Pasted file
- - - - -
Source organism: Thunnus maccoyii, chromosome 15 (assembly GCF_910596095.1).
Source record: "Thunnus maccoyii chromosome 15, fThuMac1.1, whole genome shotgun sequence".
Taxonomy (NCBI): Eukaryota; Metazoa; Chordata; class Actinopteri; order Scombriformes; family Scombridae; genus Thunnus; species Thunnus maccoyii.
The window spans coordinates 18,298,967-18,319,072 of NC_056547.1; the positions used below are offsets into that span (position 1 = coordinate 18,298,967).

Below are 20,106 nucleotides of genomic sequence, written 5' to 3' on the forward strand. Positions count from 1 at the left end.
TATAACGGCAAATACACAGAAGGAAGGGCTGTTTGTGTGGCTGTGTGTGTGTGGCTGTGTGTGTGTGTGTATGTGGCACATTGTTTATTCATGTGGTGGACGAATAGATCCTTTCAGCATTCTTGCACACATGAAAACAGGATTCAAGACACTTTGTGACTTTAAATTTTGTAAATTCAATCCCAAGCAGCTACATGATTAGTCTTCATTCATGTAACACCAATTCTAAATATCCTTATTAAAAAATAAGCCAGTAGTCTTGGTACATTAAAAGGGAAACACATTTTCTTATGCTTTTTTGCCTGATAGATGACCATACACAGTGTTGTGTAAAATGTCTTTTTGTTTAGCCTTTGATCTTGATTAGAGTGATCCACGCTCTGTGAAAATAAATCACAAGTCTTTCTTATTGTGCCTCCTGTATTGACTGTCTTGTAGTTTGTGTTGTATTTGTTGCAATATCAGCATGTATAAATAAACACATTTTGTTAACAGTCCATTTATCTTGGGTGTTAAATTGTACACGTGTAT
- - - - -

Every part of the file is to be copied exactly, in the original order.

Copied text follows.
Source organism: Thunnus maccoyii, chromosome 15 (assembly GCF_910596095.1).
Source record: "Thunnus maccoyii chromosome 15, fThuMac1.1, whole genome shotgun sequence".
Taxonomy (NCBI): Eukaryota; Metazoa; Chordata; class Actinopteri; order Scombriformes; family Scombridae; genus Thunnus; species Thunnus maccoyii.
The window spans coordinates 18,298,967-18,319,072 of NC_056547.1; the positions used below are offsets into that span (position 1 = coordinate 18,298,967).

Below are 20,106 nucleotides of genomic sequence, written 5' to 3' on the forward strand. Positions count from 1 at the left end.
TATAACGGCAAATACACAGAAGGAAGGGCTGTTTGTGTGGCTGTGTGTGTGTGGCTGTGTGTGTGTGTGTATGTGGCACATTGTTTATTCATGTGGTGGACGAATAGATCCTTTCAGCATTCTTGCACACATGAAAACAGGATTCAAGACACTTTGTGACTTTAAATTTTGTAAATTCAATCCCAAGCAGCTACATGATTAGTCTTCATTCATGTAACACCAATTCTAAATATCCTTATTAAAAAATAAGCCAGTAGTCTTGGTACATTAAAAGGGAAACACATTTTCTTATGCTTTTTTGCCTGATAGATGACCATACACAGTGTTGTGTAAAATGTCTTTTTGTTTAGCCTTTGATCTTGATTAGAGTGATCCACGCTCTGTGAAAATAAATCACAAGTCTTTCTTATTGTGCCTCCTGTATTGACTGTCTTGTAGTTTGTGTTGTATTTGTTGCAATATCAGCATGTATAAATAAACACATTTTGTTAACAGTCCATTTATCTTGGGTGTTAAATTGTACACGTGTAT